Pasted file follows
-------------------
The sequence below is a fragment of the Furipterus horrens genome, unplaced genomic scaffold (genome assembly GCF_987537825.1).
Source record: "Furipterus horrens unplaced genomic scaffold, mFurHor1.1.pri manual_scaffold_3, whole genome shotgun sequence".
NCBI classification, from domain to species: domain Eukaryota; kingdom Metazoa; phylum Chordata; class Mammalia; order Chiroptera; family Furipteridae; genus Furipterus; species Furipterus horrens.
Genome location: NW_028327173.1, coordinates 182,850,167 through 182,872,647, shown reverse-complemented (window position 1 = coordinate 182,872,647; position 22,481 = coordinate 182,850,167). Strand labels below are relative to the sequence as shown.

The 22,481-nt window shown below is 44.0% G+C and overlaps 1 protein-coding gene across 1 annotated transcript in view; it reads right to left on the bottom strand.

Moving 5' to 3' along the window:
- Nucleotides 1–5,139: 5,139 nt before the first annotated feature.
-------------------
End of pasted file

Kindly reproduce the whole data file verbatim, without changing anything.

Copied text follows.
The sequence below is a fragment of the Furipterus horrens genome, unplaced genomic scaffold (genome assembly GCF_987537825.1).
Source record: "Furipterus horrens unplaced genomic scaffold, mFurHor1.1.pri manual_scaffold_3, whole genome shotgun sequence".
NCBI classification, from domain to species: domain Eukaryota; kingdom Metazoa; phylum Chordata; class Mammalia; order Chiroptera; family Furipteridae; genus Furipterus; species Furipterus horrens.
Genome location: NW_028327173.1, coordinates 182,850,167 through 182,872,647, shown reverse-complemented (window position 1 = coordinate 182,872,647; position 22,481 = coordinate 182,850,167). Strand labels below are relative to the sequence as shown.

The 22,481-nt window shown below is 44.0% G+C and overlaps 1 protein-coding gene across 1 annotated transcript in view; it reads right to left on the bottom strand.

Moving 5' to 3' along the window:
- Nucleotides 1–5,139: 5,139 nt before the first annotated feature.